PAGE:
We’ve been studying rotating black holes in my class this week, which has been fun. We get to apply the techniques we’ve been honing in the context of the Schwarzschild solution (link to recent posts below) to a bit more complicated solution, the Kerr solution, which includes rotation. Some equations follow, although you needn’t be put off by them. Most of this will make sense without really understanding them much. Just so you can see the shape of the things we scribble, I’ll show you the equation that captures this curved spacetime geometry, with no real explanation (sorry):

Here and The parameter is the ratio of the solution’s spin or angular momentum to its total mass , measured in appropriate units. It’s a very important solution to get to grips with, since it’s not just fantasy physics, but highly relevant for astrophysics since black holes that are “out there” are unlikely to be non-rotating, and in fact, one can expect them to be rotating at quite a clip in many cases. A good many black holes – including some of the supermassive ones that power active galactic nuclei making some of the most spectacularly energetic objects known in the universe – are likely to be rotating almost as much as they can.

As much as they can? A key thing about black holes is that they can only rotate so much. If exceeds , their horizon (see earlier post), located at , disappears and the singularity contained within would be visible for all to see – *A Naked Singularity!!* As far as we know, this can’t happen in Nature. That this can’t happen is called “Cosmic Censorship”. It is a conjecture. Black hole singularities always seem to come clothed inside an horizon, shielding them from our gaze (and protecting our physics from the inherent unpredictability that seems to arise at these points of infinite spacetime curvature). (There’s a lot more to the issue than this, which you can read about elsewhere, but this’ll do for our purposes.)

Happily, there was the appropriate giggle at this point, and one of the students in the class raised his hand and asked something like “Is it kind of like the FCC?”, to which I replied “It’s bigger than the FCC”.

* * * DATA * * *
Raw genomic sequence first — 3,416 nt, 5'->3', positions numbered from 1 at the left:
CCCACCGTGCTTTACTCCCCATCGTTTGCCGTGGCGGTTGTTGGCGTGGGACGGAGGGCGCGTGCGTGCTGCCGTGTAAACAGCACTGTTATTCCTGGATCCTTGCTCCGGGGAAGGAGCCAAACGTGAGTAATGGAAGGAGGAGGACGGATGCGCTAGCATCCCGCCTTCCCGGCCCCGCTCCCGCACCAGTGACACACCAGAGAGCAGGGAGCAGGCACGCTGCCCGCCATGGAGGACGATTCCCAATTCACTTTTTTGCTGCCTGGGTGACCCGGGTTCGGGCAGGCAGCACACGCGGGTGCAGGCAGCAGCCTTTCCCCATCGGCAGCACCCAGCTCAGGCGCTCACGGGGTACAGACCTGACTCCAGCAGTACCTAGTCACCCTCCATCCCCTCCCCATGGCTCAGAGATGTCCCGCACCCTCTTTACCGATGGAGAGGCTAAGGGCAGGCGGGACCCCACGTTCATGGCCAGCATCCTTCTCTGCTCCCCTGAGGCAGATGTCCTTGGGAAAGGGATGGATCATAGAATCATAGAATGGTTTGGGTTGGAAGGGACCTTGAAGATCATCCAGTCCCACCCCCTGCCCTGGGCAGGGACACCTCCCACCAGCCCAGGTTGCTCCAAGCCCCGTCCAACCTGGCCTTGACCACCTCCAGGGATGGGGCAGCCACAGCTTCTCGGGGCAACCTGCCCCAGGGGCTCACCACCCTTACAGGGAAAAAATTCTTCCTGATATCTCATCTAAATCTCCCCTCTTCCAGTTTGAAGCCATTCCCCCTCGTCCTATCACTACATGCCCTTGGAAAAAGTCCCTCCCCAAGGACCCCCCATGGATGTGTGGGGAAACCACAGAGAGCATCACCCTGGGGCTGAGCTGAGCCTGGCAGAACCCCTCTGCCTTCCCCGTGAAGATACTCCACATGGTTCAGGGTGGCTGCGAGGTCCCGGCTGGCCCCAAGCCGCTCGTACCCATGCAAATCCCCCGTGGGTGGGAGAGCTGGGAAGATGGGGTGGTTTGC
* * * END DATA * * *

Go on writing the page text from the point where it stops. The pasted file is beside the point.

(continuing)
That was on Tuesday, and today we studied the motion of objects in the geometry around the rotating black hole. A cute and simple computation that supports the Cosmic Censorship conjecture is as follows. You might imagine that you can start with a black hole that has as much angular momentum as it possibly can – the “extremal” case it is called. Now take an object that has the right amount of spin compared to mass and throw it toward the black hole. If it falls into the black hole it could increase by an amount more than the amount increases – the horizon would disappear and so the singularity would be naked! This would seem to be a natural way to create naked singularities in Nature. You can imagine the right sort of matter falling into an extremal or near-extremal black hole in a real astrophysics context and making it turn into a naked singularity.

Well, the real test of this is to see from the equations themselves whether it is actually possible to throw such an object into the hole at all, and the analysis actually yields something rather cute – it’s *impossible*. (In slightly technical terms, the “scattering problem” produces an effective potential whose shape depends upon the angular momentum and mass of the object being thrown in. For just the type of object that can over-spin the hole and make it into a naked singularity, the effective potential has a barrier that reflects the object away from the black hole before it can cross the horizon and merge with it!)

We don’t know why, but Nature seems to naturally want us to be protected from singularities, throwing up horizons to clothe them. Horizons and singularities seem to go together in this way, horizons being the tool by which the cosmic censors express their modesty – In Einstein’s General Relativity, anyway.